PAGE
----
Among professional speakers, one of the most common challenges is sales. From setting sales goals to meeting them, many speakers don’t advocate for their worth, simply out of anxiety or because they’re overwhelmed by all of the sales advice out there. In fact, according to a 2021 survey, 50% of speakers say that – between sales, operations, and marketing in their business, sales makes them the most anxious. As a result, many are left asking “How can I gain confidence in my sales abilities?” and “How much should I charge as a speaker?”
Speaking fees vary widely from speaker to speaker, so there’s no “one size fits all” answer. In a nutshell, this is because your speaking fees are determined by three things. First is your self-worth or the value you see in your own skills, products, and services. Second is your sales processes (i.e. the strategies that help you manage speaking opportunities on your radar). Third is confidence, plain and simple.
In the following guide, we’ll break down the basics of setting speaking fees, so you can master each of these areas. We’ll also cover four ways to boost your fees over time and how to benchmark them if you’re starting from scratch. That way, in the coming months, you can build your confidence in your sales efforts and meet your revenue goals this time around.
Ranges of Speaking Fees
Before answering “How much should I charge as a speaker?” let’s look at a few examples. As mentioned above, depending on who you ask, the recommended speaking fee can vary immensely from a few thousand dollars to more than $30,000. Although this is primarily due to the factors above – self-worth, sales strategies, and confidence – it also depends on the speaker’s experience. If you’re a world-renowned speaker, for instance, you’ll be able to charge much more than if you’re new to the game. Below, we’ll examine three brackets of speaking fees, so you can see where you best fit in and start from there. 👍
$0 – $10,000 Per Speaking Gig
The first speaker fee bracket is from $0 to $10,000 per event. Although many speakers may begin speaking for free – and feel pressured to do so for a prolonged period of time – this bracket is largely about self-worth. Even if you don’t have a lot of speaking experience, you don’t necessarily have to speak for free. You just have to be well organized, confident in your message, and certain that you can provide value for your audience.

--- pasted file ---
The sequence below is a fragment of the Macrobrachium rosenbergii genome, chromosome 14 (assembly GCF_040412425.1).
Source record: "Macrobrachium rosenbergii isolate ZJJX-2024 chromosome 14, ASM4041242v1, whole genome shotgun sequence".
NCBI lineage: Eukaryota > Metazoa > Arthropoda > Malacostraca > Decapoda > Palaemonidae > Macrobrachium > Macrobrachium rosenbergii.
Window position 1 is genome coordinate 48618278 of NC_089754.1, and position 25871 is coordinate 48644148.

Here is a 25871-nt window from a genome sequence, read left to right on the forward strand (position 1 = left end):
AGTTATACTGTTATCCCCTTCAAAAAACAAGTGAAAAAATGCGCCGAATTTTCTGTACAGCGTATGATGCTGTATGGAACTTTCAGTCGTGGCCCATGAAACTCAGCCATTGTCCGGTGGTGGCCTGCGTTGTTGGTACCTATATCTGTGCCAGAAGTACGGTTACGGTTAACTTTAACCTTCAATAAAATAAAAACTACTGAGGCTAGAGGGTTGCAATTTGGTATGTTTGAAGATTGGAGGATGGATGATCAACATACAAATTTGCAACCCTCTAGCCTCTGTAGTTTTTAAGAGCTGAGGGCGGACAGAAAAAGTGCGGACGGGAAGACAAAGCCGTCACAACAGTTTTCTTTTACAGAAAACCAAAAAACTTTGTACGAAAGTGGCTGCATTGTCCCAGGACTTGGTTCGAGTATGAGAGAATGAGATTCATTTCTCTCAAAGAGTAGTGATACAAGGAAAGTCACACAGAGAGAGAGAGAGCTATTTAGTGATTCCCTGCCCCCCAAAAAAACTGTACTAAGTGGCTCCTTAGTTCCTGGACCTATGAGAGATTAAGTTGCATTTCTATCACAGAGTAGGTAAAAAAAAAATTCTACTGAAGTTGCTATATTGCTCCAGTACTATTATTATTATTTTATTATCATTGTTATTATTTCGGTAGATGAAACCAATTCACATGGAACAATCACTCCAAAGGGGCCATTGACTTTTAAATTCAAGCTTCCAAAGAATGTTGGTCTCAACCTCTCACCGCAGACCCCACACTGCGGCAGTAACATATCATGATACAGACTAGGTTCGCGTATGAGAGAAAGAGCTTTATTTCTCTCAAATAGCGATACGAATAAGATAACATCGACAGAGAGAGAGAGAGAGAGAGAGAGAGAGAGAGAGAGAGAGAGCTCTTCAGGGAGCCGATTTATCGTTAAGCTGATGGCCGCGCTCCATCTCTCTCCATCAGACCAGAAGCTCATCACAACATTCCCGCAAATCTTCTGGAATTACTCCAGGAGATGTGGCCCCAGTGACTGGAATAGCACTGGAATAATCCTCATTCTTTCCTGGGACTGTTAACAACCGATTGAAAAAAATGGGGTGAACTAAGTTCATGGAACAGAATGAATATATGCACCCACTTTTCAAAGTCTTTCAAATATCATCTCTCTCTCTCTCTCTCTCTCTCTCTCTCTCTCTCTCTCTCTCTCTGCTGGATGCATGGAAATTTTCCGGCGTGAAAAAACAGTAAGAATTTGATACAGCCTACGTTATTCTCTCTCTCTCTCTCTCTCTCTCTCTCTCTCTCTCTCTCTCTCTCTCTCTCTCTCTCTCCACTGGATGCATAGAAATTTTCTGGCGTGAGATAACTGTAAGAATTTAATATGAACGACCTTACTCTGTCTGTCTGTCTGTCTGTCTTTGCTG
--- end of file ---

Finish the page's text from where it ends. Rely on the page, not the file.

To accomplish this (and build towards the $10,000 end of the bracket), start with the following checklist.
- Design a brand for your speaking business or hire a freelance designer to do so for you. It doesn’t have to be perfect and you can always change it later. But the more polished you and your business look, the more event planners will pay for your services.
- Organize your speaking collateral. You should have a website, descriptions of your speaking programs and what listeners gain from them, a speaker bio, and headshots. Again, it’s okay to start simple if your budget is tight and update these later.
- Start tracking the results audiences and their leadership teams see from your presentations. Data is power, and the more you can prove your worth, the easier it will be for you to charge higher fees.
Summarily, although you may have to speak for free initially (to build your clout and capture video of your speaking skills), set a deadline for yourself after which you’ll charge more. Long term, it can take years of experience to jump from this bracket to the next. But, if you invest in the steps above (in terms of time, energy, and money), that timeframe can decrease dramatically.
$10,000 – $30,000 Per Speaking Gig
The middle speaker fee bracket is from $10,000 to $30,000 per event. Unlike the previous bracket, this one is all about clout and building demand for your goods and services. By the time you’re within this bracket, you should be able to communicate your value and have solid brand assets. Essentially, answering “How much should I charge as a speaker?” within this group depends on the amount of value you provide and how well you can prove it.
In order to argue for your worth and increase your fees past $10,000 per gig, make sure you’ve checked the following items off your list.